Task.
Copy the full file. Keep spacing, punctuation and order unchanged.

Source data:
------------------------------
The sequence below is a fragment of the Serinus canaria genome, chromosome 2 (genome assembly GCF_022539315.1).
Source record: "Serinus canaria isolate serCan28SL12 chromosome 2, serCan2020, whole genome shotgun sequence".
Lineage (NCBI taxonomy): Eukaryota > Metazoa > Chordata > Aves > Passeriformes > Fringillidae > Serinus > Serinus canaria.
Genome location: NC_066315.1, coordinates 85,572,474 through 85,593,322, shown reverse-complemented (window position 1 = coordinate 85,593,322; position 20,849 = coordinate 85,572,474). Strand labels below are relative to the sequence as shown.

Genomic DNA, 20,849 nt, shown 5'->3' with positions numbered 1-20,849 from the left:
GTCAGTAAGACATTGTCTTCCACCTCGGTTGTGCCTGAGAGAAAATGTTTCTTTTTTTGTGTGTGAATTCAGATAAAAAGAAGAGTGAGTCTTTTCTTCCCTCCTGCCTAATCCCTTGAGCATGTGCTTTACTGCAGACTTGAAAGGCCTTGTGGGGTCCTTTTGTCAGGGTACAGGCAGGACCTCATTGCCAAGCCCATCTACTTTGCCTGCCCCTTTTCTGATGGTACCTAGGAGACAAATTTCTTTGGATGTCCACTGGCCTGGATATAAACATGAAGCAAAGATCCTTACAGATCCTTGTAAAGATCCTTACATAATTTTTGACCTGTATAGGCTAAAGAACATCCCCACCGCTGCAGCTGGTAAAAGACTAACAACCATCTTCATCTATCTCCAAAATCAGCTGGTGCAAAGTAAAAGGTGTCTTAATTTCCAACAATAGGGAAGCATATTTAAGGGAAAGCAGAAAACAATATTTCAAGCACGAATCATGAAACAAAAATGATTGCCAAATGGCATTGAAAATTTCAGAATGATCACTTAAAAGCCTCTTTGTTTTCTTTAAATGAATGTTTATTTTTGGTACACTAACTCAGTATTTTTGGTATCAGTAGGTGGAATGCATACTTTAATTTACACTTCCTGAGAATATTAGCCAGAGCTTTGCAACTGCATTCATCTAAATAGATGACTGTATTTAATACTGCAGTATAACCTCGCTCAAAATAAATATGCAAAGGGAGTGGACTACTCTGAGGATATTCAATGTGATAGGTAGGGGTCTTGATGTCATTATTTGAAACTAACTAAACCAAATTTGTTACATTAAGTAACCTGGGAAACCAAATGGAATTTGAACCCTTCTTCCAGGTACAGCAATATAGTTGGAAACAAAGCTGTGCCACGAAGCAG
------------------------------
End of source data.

The sequence below is a fragment of the Serinus canaria genome, chromosome 2 (genome assembly GCF_022539315.1).
Source record: "Serinus canaria isolate serCan28SL12 chromosome 2, serCan2020, whole genome shotgun sequence".
Lineage (NCBI taxonomy): Eukaryota > Metazoa > Chordata > Aves > Passeriformes > Fringillidae > Serinus > Serinus canaria.
Genome location: NC_066315.1, coordinates 85,572,474 through 85,593,322, shown reverse-complemented (window position 1 = coordinate 85,593,322; position 20,849 = coordinate 85,572,474). Strand labels below are relative to the sequence as shown.

Genomic DNA, 20,849 nt, shown 5'->3' with positions numbered 1-20,849 from the left:
GTCAGTAAGACATTGTCTTCCACCTCGGTTGTGCCTGAGAGAAAATGTTTCTTTTTTTGTGTGTGAATTCAGATAAAAAGAAGAGTGAGTCTTTTCTTCCCTCCTGCCTAATCCCTTGAGCATGTGCTTTACTGCAGACTTGAAAGGCCTTGTGGGGTCCTTTTGTCAGGGTACAGGCAGGACCTCATTGCCAAGCCCATCTACTTTGCCTGCCCCTTTTCTGATGGTACCTAGGAGACAAATTTCTTTGGATGTCCACTGGCCTGGATATAAACATGAAGCAAAGATCCTTACAGATCCTTGTAAAGATCCTTACATAATTTTTGACCTGTATAGGCTAAAGAACATCCCCACCGCTGCAGCTGGTAAAAGACTAACAACCATCTTCATCTATCTCCAAAATCAGCTGGTGCAAAGTAAAAGGTGTCTTAATTTCCAACAATAGGGAAGCATATTTAAGGGAAAGCAGAAAACAATATTTCAAGCACGAATCATGAAACAAAAATGATTGCCAAATGGCATTGAAAATTTCAGAATGATCACTTAAAAGCCTCTTTGTTTTCTTTAAATGAATGTTTATTTTTGGTACACTAACTCAGTATTTTTGGTATCAGTAGGTGGAATGCATACTTTAATTTACACTTCCTGAGAATATTAGCCAGAGCTTTGCAACTGCATTCATCTAAATAGATGACTGTATTTAATACTGCAGTATAACCTCGCTCAAAATAAATATGCAAAGGGAGTGGACTACTCTGAGGATATTCAATGTGATAGGTAGGGGTCTTGATGTCATTATTTGAAACTAACTAAACCAAATTTGTTACATTAAGTAACCTGGGAAACCAAATGGAATTTGAACCCTTCTTCCAGGTACAGCAATATAGTTGGAAACAAAGCTGTGCCACGAAGCAG